1. Education journalism is a field with a future. Education journalists see the beat as a capstone, not a steppingstone: 79 percent of survey respondents say education is a career path they are committed to pursuing. Millennial education journalists have substantially higher confidence levels, a finding that bodes well for the future of the field.
  2. Journalists believe their work has a positive impact on education. One of the most dramatic — and heartening — findings to emerge from the State of the Education Beat study is that 95 percent of all education journalists feel their work is making a difference.
  3. No shortage of challenges. Sixty-five percent of respondents say responsibility for covering (or supervising coverage of) too many aspects of education leaves them little time for in-depth education journalism. And one-third find it difficult to get in-person access to schools and college campuses.
  4. Education journalists have high levels of confidence in their field. State of the Education Beat introduces the Education Journalism Confidence Index, which uses 13 survey questions to assess respondents’ overall perceptions of their field. Seventy-six percent express confidence in their sector. Also, 67 percent say education journalism at their own news outlet is going in the right direction.
  5. Inequality is undercovered; testing and budgets and finance will be the top stories. Asked to name the most under-covered issue in education, inequality stood out. The most commonly cited “top stories” for the 2016-17 school year are testing and budgets and finance.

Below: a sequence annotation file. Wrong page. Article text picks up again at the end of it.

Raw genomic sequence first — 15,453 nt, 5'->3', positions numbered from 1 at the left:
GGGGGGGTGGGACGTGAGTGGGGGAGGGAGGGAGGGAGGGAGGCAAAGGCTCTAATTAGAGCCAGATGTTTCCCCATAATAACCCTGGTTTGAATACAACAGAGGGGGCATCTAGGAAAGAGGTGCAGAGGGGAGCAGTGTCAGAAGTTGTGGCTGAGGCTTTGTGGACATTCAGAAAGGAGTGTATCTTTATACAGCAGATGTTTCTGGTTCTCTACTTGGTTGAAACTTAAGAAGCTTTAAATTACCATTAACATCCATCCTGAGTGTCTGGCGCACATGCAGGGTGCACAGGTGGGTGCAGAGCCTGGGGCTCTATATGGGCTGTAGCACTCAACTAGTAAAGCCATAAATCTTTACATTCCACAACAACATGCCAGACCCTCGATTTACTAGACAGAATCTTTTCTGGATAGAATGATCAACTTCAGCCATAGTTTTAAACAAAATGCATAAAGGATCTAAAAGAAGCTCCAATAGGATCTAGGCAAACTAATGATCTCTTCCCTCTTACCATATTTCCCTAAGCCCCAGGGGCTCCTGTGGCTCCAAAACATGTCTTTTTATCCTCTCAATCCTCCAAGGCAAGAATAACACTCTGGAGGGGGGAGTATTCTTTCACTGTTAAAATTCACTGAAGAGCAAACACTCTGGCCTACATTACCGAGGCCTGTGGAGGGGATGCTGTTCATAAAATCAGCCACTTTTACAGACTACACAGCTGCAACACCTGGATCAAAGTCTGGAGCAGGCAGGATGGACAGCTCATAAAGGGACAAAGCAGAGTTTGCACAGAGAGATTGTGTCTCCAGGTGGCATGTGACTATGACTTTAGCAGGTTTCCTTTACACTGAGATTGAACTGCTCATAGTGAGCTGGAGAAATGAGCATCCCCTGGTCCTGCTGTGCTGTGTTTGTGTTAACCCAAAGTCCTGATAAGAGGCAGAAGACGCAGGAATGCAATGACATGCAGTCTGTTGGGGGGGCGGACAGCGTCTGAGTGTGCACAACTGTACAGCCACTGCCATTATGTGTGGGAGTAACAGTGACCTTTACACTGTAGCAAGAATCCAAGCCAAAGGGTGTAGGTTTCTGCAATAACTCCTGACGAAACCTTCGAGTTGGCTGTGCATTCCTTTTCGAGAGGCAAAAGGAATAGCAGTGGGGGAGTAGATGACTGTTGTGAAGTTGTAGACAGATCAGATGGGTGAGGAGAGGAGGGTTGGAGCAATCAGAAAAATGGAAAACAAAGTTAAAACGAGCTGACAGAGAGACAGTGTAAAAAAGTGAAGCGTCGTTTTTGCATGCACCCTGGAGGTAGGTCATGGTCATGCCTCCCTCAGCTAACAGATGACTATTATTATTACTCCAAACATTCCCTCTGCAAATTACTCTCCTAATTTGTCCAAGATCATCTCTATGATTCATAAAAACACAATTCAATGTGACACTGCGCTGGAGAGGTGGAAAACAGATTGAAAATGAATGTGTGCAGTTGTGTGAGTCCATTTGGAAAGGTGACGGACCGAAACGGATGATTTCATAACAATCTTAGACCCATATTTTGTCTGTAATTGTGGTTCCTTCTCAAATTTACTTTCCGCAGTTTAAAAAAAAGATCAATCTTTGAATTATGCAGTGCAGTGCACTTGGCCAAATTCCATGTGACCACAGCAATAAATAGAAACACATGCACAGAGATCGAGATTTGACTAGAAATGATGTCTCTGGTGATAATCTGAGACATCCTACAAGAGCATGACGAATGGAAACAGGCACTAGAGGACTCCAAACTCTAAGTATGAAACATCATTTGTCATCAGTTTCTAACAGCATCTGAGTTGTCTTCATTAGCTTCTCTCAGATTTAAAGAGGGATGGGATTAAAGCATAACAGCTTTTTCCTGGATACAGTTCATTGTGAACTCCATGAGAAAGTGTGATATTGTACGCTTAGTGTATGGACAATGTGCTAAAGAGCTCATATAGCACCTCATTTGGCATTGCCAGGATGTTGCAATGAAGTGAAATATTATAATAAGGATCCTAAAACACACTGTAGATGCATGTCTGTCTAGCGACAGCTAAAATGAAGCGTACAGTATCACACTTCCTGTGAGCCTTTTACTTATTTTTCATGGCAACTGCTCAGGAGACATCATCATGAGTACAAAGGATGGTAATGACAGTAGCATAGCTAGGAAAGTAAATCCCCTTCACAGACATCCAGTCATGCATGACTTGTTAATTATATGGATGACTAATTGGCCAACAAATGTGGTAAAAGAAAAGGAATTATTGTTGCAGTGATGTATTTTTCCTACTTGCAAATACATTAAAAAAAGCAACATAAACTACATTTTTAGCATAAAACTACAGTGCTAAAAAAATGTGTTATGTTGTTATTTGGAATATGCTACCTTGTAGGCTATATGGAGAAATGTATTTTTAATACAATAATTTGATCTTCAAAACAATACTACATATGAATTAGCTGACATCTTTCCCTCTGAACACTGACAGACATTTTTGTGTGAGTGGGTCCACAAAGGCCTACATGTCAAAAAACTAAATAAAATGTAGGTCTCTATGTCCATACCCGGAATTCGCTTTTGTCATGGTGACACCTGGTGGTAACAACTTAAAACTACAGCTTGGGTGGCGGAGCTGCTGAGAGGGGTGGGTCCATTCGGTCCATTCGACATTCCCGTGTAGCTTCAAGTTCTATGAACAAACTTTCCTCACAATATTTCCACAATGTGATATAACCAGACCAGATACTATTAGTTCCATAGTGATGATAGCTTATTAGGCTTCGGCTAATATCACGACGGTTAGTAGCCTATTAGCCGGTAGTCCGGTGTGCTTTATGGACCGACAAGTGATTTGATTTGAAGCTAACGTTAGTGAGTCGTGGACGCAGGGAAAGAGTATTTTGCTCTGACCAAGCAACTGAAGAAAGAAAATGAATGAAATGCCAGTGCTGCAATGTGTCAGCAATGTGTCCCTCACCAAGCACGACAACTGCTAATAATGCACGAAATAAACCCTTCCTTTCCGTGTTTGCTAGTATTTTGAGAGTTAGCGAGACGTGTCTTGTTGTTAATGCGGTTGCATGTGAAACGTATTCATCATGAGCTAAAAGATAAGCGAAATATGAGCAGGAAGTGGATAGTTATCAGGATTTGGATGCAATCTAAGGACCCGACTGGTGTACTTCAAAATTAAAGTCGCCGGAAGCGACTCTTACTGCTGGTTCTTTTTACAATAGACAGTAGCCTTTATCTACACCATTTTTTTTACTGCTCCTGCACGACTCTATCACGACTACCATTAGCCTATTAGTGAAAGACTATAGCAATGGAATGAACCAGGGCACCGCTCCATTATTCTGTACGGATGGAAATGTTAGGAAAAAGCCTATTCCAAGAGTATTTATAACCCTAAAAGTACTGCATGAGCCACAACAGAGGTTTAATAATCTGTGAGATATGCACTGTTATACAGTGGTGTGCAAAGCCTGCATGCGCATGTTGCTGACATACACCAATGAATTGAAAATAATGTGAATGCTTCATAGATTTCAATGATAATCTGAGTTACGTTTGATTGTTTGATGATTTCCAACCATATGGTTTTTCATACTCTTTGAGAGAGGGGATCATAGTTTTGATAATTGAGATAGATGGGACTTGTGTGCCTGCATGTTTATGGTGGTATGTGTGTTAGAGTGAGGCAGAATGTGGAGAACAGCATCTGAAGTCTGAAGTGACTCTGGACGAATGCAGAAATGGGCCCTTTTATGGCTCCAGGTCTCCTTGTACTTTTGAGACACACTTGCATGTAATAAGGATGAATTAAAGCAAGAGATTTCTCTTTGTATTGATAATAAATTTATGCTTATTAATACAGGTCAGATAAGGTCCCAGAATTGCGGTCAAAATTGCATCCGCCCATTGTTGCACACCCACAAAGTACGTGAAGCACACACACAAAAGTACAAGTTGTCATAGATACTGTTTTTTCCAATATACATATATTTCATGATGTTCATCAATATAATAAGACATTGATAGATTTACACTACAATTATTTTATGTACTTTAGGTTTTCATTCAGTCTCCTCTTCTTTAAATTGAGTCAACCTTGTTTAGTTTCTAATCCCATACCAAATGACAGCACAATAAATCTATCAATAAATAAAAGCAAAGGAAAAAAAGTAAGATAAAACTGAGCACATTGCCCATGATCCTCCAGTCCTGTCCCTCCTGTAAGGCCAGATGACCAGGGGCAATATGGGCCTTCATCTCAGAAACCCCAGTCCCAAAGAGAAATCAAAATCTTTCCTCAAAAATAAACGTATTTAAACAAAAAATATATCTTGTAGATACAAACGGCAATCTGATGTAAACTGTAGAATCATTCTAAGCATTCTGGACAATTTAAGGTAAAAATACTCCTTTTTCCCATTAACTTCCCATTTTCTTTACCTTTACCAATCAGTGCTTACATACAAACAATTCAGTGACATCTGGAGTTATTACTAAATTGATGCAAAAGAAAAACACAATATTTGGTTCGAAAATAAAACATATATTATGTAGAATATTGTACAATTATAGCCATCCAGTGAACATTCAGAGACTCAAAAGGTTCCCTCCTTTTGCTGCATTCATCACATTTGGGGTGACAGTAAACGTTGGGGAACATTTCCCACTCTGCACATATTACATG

6. Television gets low marks from peers for coverage of education. If the Confidence Index has an outlier, it is the perception of TV news. Just 5 percent of study participants express confidence in TV education news, compared with 72 percent for newspapers.
  7. Public relations efforts are an important part of education coverage. News releases, news conferences, or public relations professionals are the top sources of story ideas for education journalists who took the survey.
  8. Teachers and faculty members are key sources. Asked to identify sources they turned to in the last month to inform coverage, journalists report a virtual tie for first place between teachers/faculty members (89 percent) and news releases, news conferences, and PR professionals (88 percent). Other top sources? News coverage, local educational leaders/school districts, and school/campus visits.
  9. Is the education beat shrinking? Yes and no. Although 32 percent of respondents say their education news staffs had declined over the past two years, 27 percent report growth and 41 percent say the size didn’t change. However, education-focused news outlets are more likely to indicate growth than general-interest media.
  10. The salary gap. As with the overall journalism workforce, a wage gap exists for education journalists by gender. Full-time male education journalists make about $3,000 a year more than their female counterparts.